Wed, Feb 17, 2016 - Page 3 News List

Legislative Yuan should be heritage site: expert

By Chen Yu-fu and Jonathan Chin  /  Staff reporter, with staff writer

The main entrance of the Legislative Yuan in Taipei is pictured on Monday.

Photo: Chen Chih-chu, Taipei Times

The Legislative Yuan should grant cultural heritage status to its Japanese colonial-era compound, said Ling Tzung-kuei (凌宗魁), a cultural heritage expert at the National Taiwan Museum.

Since it moved to its current location in the 1960s, the Legislative Yuan has been using the compound of the former Taihoku Prefectural Second Girls’ High School, an architectural relic built in 1927 by the Japanese colonial government, to hold legislative sessions and for offices for its legislators and staff.

In the 89 years that have passed since its construction, the compound has seen many changes in its occupants, as well as its appearance.

For example, the compound was heavily damaged by US aerial attacks during World War II. After the war, the compound was repaired and served as the office of the Taiwan Provincial Government’s agriculture and forestry division until the Legislative Yuan displaced its previous owners.

Other changes were effected. What was once the principal’s office is now the legislative speaker’s private reception room, while the sports field was paved over and converted to a parking lot.

The compound is not the only colonial girls’ school that survived. Two buildings of the four prefectural girls’ high schools in Taipei are still standing and enjoy cultural heritage status, according to the Ministry of Culture.

The site of the Taihoku Prefectural First Girls’ High School houses the Taipei First Girls’ High School, while Taipei Municipal Zhongshan Girls’ High School now occupies the former Taihoku Prefectural Third Girls’ High School. Each modern girls’ high school preserves one building from their colonial predecessors as cultural heritage sites.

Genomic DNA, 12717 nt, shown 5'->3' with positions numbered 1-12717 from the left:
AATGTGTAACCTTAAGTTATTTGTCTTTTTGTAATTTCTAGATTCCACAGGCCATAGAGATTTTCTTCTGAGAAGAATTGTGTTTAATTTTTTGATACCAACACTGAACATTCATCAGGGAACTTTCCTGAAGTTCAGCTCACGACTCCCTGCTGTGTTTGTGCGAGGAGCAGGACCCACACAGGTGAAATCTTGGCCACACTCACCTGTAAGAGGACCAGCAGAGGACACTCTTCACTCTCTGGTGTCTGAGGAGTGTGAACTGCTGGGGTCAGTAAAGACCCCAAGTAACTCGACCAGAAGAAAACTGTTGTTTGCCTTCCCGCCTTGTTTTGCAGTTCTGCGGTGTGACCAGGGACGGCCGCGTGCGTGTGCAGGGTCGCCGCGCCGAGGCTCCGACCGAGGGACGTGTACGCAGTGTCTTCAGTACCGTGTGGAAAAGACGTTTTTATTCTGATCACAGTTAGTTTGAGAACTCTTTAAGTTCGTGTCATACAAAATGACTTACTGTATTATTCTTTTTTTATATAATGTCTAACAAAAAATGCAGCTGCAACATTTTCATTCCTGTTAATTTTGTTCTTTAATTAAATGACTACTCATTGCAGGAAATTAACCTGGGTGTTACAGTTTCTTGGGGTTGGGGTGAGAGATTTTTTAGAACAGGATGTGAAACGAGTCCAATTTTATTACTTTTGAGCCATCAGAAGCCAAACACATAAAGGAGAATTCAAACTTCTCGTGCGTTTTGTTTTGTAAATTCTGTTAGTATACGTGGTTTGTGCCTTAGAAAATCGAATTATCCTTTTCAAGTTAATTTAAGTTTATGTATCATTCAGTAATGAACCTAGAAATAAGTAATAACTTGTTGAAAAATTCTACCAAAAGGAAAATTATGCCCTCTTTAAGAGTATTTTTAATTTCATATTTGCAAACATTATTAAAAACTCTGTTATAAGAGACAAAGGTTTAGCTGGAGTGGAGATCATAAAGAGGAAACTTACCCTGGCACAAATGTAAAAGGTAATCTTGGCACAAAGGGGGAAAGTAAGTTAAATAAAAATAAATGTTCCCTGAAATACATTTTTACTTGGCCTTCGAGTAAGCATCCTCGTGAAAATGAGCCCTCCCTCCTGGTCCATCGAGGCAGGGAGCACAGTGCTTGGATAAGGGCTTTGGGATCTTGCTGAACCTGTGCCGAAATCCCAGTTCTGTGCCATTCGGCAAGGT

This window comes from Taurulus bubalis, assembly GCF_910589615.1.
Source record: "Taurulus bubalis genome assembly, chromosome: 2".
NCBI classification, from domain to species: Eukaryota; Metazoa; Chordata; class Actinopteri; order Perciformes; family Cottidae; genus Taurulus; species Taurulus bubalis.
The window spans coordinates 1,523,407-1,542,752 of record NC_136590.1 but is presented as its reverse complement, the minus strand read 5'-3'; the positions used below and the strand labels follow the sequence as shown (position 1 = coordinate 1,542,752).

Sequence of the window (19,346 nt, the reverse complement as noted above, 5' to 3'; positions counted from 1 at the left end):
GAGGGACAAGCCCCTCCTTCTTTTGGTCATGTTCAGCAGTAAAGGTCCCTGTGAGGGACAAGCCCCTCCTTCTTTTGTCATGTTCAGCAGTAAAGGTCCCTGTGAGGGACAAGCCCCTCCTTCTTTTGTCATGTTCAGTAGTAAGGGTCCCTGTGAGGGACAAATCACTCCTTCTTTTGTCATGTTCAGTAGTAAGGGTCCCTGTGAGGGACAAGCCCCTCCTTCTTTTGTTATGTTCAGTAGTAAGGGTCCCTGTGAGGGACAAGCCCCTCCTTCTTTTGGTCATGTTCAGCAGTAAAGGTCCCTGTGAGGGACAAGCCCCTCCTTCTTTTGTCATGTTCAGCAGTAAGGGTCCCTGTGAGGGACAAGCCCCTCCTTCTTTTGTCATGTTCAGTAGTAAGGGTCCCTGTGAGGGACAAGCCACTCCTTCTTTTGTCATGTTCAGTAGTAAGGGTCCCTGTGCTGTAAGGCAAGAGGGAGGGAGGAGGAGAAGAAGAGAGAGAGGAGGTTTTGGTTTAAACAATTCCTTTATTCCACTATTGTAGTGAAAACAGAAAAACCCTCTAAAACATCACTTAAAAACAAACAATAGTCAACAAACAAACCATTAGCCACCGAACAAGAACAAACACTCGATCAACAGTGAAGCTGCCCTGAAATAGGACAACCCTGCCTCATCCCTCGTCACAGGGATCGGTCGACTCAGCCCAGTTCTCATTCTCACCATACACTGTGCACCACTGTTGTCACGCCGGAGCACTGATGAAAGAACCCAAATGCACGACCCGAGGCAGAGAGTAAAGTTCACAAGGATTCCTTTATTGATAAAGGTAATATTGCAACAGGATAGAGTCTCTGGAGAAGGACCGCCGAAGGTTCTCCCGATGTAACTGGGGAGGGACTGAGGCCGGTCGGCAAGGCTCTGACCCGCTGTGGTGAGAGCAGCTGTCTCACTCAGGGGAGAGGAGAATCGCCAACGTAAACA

However, the Legislative Yuan has refused to decide on the historical status of the compound that has served it for decades, even as legislators debate over what to do with the facilities they increasingly view as obsolete and expensive liabilities.

One issue is that the Legislative Yuan compound belongs to the Taipei City Government, which charges the legislature an annual fee of more than NT$52 million (US$1.55 million) for the privilege of leasing.

In addition, the small compound is ill-suited for the large size of the modern legislature and its staff and several petitions have been signed by legislators who said they want a more spacious and modern compound in which to conduct official business.

After the Democratic Progressive Party’s presidential and legislative electoral victories, the party’s city mayors and county commissioners proposed the relocation of national government branches, including the Legislative Yuan, outside of Taipei in the name of balanced development through a redistribution of political and economic power.

However, a lack of consensus in the desirability of relocation might have stayed the legislature’s hand in applying cultural heritage status to its compound, Ling said.

Too many proposals have been made by proponents favoring their own solutions and, as a result, no one in charge took responsibility for applying to the Ministry of Culture’s Bureau of Cultural Heritage to protect the compound, he added.

The Legislative Yuan compound is historically relevant, not only due to its age, but also its distinct architecture, which possesses a mixture of styles prevalent in the Taisho and Showa eras, including the steel-and-concrete structure and the classical brick-and-timber section facing the entrance, which is absent in other public schools built by the Japanese in Taipei, Ling said.

This story has been viewed 2203 times.

Comments will be moderated. Remarks containing abusive and obscene language, personal attacks of any kind or promotion will be removed and the user banned.

TOP top